Three IRLS Summer Interns, Alexandra Eagle, Isabella Barbosa Ruggeri, and Priyal Thakkar, spent their summer interning with the Initiative for Strategic Litigation in Africa (ISLA), located in Johannesburg, South Africa. Since the coronavirus pandemic prevented them from spending the summer in Johannesburg, they are interning virtually and will travel to visit ISLA and Johannesburg in person once it is safe to do so. IRLS Program Coordinator Jacob Kostrzewski interviewed them about their summer work, experiences, and what they are most looking forward to when they are able to visit ISLA in person.
Jacob: What project(s) have you worked on this summer?
Alexandra: This summer, I worked on three research projects for ISLA. My projects involved research for specific cases and amicus briefs involving violence against women and women’s socioeconomic rights, and broader “political context analysis” which is used by the organization to assess the safety and likelihood of success of strategic litigation and network building efforts in different African nations.
Isabella: This summer I have researched the international obligations of consular officials concerning victims of human trafficking, did comparative research and analysis of South Africa’s National Strategic Plan on Gender-Based Violence and Femicide, and conducted background legal research on countries of interest.
Priyal: Our work this summer was divided under three thematic areas – Violence Against Women, Socio-Economic Rights, and Sexual Rights. The projects I was assigned were cases on #metoo defamation and the evidentiary requirements to sustain sexual violence allegations, the disproportionate impact of land-grabs on rural women from mining communities, and the need for gendered legal remedies and damages thereto, and school and State obligations in protecting students from homophobic violence in schools.
J: What is the most interesting or surprising thing you have learned or worked on?
A: My favorite project has been contributing to an amicus brief arguing for gender-sensitive judicial responses when determining monetary damages/compensation. It was exciting to blend feminist theories and analysis into my legal writing!
I: I think the most surprising thing for me during this summer has been finding out how little obligations are clearly outlined for consular officials concerning human trafficking victims. Given the international nature of human trafficking, I would have thought there would be at-least well-established international guidelines for this, but there aren’t. I knew international law was not perfect, of course, but my research illustrated just how the gaps in this field impact lives and how needed the work in the field is.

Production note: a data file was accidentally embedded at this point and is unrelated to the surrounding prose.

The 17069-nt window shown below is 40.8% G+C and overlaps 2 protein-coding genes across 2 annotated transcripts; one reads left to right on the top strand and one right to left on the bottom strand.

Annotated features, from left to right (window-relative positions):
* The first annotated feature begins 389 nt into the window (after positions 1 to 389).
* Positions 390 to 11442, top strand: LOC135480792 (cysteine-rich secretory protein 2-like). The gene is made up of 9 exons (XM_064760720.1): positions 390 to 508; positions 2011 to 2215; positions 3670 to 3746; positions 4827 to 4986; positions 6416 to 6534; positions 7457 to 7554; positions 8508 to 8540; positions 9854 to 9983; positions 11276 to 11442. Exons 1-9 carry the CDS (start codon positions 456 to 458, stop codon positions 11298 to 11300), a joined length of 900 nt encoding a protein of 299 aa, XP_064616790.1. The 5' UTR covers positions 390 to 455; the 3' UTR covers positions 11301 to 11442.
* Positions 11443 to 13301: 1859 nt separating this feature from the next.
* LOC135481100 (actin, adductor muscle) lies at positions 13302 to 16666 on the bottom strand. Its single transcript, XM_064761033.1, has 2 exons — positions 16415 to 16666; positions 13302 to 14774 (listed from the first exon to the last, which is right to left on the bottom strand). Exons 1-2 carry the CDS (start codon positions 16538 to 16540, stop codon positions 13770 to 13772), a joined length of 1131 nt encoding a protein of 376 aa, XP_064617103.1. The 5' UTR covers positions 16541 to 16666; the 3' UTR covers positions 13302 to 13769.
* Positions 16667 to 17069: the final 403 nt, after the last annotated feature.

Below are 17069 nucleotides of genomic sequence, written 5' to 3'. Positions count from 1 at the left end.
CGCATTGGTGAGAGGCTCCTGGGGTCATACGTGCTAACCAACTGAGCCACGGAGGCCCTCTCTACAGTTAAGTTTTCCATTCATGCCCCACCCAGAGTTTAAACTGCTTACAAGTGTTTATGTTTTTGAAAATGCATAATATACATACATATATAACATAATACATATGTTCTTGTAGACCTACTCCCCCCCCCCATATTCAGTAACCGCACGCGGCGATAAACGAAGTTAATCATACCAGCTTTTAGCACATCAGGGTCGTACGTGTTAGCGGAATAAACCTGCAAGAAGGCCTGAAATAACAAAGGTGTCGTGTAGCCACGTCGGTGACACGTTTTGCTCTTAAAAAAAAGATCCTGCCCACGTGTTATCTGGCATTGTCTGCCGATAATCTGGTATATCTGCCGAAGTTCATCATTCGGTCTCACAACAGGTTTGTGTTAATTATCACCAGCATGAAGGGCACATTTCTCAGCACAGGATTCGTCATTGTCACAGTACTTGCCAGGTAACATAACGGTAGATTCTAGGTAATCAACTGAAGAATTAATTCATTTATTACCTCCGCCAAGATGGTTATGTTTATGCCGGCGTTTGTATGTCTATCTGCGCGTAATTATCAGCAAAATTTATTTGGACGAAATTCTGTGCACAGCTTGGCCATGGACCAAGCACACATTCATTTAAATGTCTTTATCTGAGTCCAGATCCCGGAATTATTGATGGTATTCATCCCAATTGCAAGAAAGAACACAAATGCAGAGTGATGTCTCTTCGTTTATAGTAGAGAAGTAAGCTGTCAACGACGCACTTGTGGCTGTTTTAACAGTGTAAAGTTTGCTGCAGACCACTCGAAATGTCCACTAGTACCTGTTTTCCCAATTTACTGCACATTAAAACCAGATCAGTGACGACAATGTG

P: As a woman, I have always been acutely aware that in many ways, the law is not on my side. However, I was not aware of the exact contours of sexism that pervades the law. Working at a deeply feminist organization such as ISLA not only helped me better understand how the law still upholds patriarchy around the world, but also how to approach and fight for justice when the law is not on your side. It was exciting and deeply challenging to employ feminist legal analysis to advocate against precedent, something we are taught to value and seek out in law school. I found the discord very interesting to navigate.
J: Has your summer work influenced your thoughts on your law school or post-law school career trajectory?
A: The challenges of taking on a remote legal research position have made me very cognizant of my desire to work in an environment where I get more interaction with my team. Additionally, working with a strategic litigation organization has made me a more flexible legal thinker, which I will take into the rest of my legal career even if I don’t focus on international human rights.
I: Yes, to a certain extent. When I started this internship, I already wanted to work with international human rights abroad, more specifically women and LGBTQ+ rights. My summer work solidified this desire, but it also opened my mind for litigation in this field, which I had not considered before.
P: It has strengthened my resolve to stick to my career plans after law school and birthed a newfound appreciation for the hard work that goes into comparative jurisprudence. I always viewed international law work with rose-tinted glasses. Actually engaging in work in the international domain woke me up to the uncertainty and complexity that it comes with, which makes it a much harder beast to tame than I initially envisaged. I realized I am not the best at handling uncertainty and that I need to work on it.
J: What are you most looking forward to about visiting ISLA and South Africa in person, once it is safe to do so?
A: Besides traveling around and getting to know Johannesburg a little bit, I am most excited to meet my supervisors and see what their day-to-day work looks like! Working remotely across such a large time difference simply did not allow for me as a student to understand the daily experiences of the attorneys I was working for, which is typically a major component of the 1L summer experience (especially as a student who has never lived abroad). I look forward to my visit filling in that gap a bit!
I: I am really looking forward to meeting the individuals that have been guiding me through this internship and that do the incredible work I have been able to support during this summer.
P: The people, especially everyone I got to work with at ISLA!